“Subsequent improvement in neuropathic pain occurs in 6–12 weeks with the use of a single 8% capsaicin patch.”
In 2017, Oxford University medical researchers conducted a Cochrane review of clinical research on capsaicin for nerve pain.
The researchers analyzed eight clinical studies that included 2,488 people. They also analyzed four studies that included 1,272 people with Herpes zoster pain.
The researchers found that 8 percent capsaicin cream or patches significantly reduces neuropathic pain. Many of the studies showed pain intensity reductions of more than 30 percent after eight weeks. Twelve weeks of use showed pain intensity reductions of more than 50 percent compared to control or placebo groups.
The researchers also found that pain reduction levels for capsaicin were comparable to that achieved from pharmaceutical pain interventions.
Positive side effects from capsaicin use
Pain reduction using pharmaceuticals often comes with significant side effects, such as gastrointestinal issues (aspirin and others), liver issues (acetaminophen) and others.
The 2017 Oxford study found that adverse effect rates were comparable to the adverse effect rates reported by placebo groups. In other words, very few adverse effects.
At the same time, some of the research has shown that capsaicin comes with positive side effects. The Oxford study researchers reported about capsaicin:
“… for those who do obtain high levels of pain relief there are additional improvements in sleep, fatigue, depression and an improved quality of life.”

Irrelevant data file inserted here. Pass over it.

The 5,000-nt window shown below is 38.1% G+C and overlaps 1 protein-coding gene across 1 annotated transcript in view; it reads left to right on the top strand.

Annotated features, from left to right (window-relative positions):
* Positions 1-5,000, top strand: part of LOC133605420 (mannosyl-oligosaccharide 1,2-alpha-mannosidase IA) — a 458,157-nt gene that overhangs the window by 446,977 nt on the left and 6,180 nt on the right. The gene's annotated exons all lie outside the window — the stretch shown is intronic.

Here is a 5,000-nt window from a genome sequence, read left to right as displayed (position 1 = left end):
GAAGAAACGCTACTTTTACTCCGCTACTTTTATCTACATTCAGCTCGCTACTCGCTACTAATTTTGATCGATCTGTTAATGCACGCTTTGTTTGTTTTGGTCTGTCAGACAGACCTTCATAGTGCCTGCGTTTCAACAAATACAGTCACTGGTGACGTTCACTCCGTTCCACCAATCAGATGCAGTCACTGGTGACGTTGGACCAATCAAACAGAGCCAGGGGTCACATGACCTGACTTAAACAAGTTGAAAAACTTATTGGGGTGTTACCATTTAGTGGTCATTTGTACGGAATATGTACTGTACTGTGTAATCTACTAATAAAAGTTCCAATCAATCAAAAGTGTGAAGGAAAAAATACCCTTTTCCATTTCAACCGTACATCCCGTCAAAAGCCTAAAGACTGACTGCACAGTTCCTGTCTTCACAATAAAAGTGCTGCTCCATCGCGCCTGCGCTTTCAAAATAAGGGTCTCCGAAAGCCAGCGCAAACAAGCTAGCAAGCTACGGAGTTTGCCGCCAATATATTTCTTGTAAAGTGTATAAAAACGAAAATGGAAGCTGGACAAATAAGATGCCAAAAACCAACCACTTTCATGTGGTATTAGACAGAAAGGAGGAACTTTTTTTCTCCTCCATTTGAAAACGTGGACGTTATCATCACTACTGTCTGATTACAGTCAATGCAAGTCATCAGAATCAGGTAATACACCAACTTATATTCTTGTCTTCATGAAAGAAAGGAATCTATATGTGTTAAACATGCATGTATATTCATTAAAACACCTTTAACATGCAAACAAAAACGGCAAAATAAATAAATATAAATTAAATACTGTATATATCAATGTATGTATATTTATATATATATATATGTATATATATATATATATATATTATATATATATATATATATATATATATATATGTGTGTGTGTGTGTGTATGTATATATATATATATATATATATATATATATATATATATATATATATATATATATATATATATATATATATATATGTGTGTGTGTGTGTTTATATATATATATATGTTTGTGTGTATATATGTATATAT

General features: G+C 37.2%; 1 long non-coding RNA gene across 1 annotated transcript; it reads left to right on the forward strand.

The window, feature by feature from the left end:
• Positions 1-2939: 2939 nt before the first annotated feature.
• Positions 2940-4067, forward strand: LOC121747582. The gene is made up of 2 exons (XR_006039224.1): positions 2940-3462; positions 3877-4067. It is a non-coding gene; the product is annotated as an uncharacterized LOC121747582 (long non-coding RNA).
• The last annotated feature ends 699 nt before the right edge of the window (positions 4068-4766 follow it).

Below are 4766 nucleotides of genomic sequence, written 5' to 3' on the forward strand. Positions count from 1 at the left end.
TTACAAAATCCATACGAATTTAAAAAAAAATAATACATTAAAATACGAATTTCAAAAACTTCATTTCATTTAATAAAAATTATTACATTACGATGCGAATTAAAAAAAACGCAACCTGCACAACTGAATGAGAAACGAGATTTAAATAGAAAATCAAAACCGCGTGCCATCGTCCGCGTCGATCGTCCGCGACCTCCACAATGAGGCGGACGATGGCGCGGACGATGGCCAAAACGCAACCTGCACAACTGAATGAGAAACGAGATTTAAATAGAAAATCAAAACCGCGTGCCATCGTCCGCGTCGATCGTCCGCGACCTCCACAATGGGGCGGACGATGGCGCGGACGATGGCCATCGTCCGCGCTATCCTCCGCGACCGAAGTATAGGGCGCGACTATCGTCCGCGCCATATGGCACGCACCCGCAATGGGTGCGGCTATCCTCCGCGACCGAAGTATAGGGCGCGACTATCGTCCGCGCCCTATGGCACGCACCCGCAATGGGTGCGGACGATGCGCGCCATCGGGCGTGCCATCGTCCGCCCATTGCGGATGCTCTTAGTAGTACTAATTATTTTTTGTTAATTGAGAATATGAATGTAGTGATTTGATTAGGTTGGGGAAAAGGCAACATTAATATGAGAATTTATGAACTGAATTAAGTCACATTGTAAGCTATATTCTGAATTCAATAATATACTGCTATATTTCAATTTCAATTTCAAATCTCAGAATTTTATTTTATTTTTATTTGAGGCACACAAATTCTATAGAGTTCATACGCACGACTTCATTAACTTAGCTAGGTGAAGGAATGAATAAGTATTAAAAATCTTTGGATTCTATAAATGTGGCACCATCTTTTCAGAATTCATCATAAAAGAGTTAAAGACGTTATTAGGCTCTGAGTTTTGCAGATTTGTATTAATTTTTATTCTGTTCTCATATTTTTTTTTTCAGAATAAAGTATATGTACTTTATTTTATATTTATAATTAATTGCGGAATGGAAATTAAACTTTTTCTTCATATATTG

What about using whole cayenne pepper?
The primary pain-relieving ingredient in cayenne is capsaicin. Capsaicin creams and patches use formulations with precise percentages to help control the “hot” reactions that raw cayenne pepper can cause.
Whole cayenne pepper can result in skin reactions, depending on the person and skin type. But this doesn’t mean that everyone will have a bad reaction to whole cayenne. Herbalists have been using cayenne plasters for centuries.
Cayenne plasters are made by sprinkling a little cayenne pepper on a wet towel and then applying the towel to the skin with a wrap. Before this is done, it is important that the skin is tested with a small amount of the pepper. This is best done by an herbalist.
Clinical studies have shown that cayenne plasters are useful for pain. For example, a 2006 study from South Korea tested 108 children following inguinal hernia repair. They applied either a cayenne plaster or a placebo during their rehabilitation. They found the cayenne (capsicum) plaster significantly reduced post-op pain for the children when applied six hours or later after the operation.